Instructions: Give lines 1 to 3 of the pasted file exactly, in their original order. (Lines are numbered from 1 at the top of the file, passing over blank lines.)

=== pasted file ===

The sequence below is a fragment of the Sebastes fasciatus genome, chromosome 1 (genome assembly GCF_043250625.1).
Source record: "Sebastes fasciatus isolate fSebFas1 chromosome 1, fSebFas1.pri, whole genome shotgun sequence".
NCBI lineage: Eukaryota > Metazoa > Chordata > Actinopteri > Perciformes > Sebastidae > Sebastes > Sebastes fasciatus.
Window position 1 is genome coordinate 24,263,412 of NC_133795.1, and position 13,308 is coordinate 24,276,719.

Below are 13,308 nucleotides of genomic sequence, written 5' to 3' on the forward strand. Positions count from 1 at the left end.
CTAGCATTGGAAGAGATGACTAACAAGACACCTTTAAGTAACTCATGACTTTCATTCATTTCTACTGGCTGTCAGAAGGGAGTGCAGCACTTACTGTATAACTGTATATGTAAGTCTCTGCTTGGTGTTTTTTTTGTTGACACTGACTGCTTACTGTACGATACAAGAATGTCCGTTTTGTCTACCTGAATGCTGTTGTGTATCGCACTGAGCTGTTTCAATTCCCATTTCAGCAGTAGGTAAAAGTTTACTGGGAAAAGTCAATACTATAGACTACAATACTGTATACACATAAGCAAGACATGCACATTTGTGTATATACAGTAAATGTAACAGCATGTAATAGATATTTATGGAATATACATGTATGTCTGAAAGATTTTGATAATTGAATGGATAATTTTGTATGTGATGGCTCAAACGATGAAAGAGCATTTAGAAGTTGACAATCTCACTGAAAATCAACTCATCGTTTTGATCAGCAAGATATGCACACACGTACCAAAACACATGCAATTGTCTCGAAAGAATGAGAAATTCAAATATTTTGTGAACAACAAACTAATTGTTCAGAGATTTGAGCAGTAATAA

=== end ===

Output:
The sequence below is a fragment of the Sebastes fasciatus genome, chromosome 1 (genome assembly GCF_043250625.1).
Source record: "Sebastes fasciatus isolate fSebFas1 chromosome 1, fSebFas1.pri, whole genome shotgun sequence".
NCBI lineage: Eukaryota > Metazoa > Chordata > Actinopteri > Perciformes > Sebastidae > Sebastes > Sebastes fasciatus.